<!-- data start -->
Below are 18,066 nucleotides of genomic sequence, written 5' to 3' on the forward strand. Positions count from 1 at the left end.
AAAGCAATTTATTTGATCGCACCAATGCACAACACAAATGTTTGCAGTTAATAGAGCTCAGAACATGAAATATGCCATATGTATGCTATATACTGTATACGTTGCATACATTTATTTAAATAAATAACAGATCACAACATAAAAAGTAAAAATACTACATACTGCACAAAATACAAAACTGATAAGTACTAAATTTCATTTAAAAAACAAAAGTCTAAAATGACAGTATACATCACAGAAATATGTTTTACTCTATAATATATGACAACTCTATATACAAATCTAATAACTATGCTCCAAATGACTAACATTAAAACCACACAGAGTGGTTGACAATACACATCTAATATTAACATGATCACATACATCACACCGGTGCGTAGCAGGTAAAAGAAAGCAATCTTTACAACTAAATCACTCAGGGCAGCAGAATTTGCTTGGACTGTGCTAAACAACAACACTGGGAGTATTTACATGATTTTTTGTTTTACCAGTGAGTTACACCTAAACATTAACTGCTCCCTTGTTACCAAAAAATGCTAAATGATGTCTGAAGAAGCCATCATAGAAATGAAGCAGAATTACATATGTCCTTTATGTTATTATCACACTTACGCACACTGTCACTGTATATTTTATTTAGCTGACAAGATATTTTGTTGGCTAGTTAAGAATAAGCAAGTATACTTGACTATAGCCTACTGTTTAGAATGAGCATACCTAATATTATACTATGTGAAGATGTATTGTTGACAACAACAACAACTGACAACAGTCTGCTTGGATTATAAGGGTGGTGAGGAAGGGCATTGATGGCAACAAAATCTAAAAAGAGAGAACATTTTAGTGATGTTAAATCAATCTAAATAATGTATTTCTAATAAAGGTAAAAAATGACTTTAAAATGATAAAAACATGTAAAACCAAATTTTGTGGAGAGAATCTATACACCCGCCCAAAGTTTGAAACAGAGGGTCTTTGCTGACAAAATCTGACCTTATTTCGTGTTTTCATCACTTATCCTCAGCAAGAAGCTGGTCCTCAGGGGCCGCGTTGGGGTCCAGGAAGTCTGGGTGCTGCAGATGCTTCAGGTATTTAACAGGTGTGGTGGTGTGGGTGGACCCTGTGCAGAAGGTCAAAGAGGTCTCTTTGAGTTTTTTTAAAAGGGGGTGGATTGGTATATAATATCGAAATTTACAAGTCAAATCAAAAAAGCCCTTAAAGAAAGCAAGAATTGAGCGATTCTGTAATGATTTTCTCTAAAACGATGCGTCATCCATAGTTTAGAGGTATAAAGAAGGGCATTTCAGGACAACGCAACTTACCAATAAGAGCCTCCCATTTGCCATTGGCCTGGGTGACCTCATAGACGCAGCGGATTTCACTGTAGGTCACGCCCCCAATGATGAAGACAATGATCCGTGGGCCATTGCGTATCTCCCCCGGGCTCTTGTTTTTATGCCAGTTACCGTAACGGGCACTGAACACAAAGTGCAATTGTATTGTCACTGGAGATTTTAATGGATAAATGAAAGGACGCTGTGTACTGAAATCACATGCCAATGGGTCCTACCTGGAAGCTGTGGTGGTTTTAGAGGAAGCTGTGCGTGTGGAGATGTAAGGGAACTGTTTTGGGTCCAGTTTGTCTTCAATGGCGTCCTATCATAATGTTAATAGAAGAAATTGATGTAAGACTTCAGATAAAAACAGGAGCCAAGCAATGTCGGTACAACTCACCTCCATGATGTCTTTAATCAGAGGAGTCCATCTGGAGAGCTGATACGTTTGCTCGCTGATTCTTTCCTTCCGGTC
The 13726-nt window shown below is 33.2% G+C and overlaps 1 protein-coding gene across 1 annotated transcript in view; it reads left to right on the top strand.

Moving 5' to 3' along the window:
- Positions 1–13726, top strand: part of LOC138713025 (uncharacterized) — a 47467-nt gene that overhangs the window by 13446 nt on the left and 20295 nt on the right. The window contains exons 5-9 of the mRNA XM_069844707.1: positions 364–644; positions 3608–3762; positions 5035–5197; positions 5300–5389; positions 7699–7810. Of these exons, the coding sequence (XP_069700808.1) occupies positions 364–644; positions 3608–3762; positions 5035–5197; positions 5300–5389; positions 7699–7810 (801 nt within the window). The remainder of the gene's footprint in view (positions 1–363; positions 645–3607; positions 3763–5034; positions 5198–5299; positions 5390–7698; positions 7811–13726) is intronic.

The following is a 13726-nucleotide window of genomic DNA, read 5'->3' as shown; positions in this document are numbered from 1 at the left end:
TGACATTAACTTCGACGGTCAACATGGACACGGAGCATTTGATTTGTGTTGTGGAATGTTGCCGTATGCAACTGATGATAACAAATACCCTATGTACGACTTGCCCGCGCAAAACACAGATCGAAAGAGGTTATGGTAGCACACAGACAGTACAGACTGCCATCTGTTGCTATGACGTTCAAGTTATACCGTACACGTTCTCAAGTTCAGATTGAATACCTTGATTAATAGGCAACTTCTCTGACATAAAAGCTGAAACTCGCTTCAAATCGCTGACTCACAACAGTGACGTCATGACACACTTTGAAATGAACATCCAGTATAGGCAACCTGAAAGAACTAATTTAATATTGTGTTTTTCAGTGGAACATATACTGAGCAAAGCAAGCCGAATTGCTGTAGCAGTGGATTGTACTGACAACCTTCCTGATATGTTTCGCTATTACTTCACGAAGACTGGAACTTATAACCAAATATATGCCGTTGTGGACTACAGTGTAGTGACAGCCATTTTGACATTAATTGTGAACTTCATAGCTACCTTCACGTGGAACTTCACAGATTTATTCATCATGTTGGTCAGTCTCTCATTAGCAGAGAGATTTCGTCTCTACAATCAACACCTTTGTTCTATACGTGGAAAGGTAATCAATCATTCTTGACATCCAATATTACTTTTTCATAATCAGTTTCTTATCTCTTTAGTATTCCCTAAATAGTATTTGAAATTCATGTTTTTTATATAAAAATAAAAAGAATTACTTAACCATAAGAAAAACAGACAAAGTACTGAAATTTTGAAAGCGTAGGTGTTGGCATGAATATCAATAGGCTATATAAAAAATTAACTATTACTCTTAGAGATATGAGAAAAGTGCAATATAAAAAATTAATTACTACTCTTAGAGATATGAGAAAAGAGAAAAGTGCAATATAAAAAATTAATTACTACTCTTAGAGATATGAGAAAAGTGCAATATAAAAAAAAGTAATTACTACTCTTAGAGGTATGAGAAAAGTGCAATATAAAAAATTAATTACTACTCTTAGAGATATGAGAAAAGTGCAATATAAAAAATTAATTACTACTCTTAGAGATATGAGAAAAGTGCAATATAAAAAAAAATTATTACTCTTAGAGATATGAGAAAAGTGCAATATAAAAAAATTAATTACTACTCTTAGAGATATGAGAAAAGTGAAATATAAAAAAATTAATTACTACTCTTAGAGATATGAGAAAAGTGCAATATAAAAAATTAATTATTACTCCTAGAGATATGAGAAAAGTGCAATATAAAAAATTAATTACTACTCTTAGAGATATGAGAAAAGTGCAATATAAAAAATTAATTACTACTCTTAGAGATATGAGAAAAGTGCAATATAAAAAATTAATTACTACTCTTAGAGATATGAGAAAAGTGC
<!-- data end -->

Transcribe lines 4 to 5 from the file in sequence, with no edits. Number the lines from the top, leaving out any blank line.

Moving 5' to 3' along the window:
- Positions 1–13726, top strand: part of LOC138713025 (uncharacterized) — a 47467-nt gene that overhangs the window by 13446 nt on the left and 20295 nt on the right. The window contains exons 5-9 of the mRNA XM_069844707.1: positions 364–644; positions 3608–3762; positions 5035–5197; positions 5300–5389; positions 7699–7810. Of these exons, the coding sequence (XP_069700808.1) occupies positions 364–644; positions 3608–3762; positions 5035–5197; positions 5300–5389; positions 7699–7810 (801 nt within the window). The remainder of the gene's footprint in view (positions 1–363; positions 645–3607; positions 3763–5034; positions 5198–5299; positions 5390–7698; positions 7811–13726) is intronic.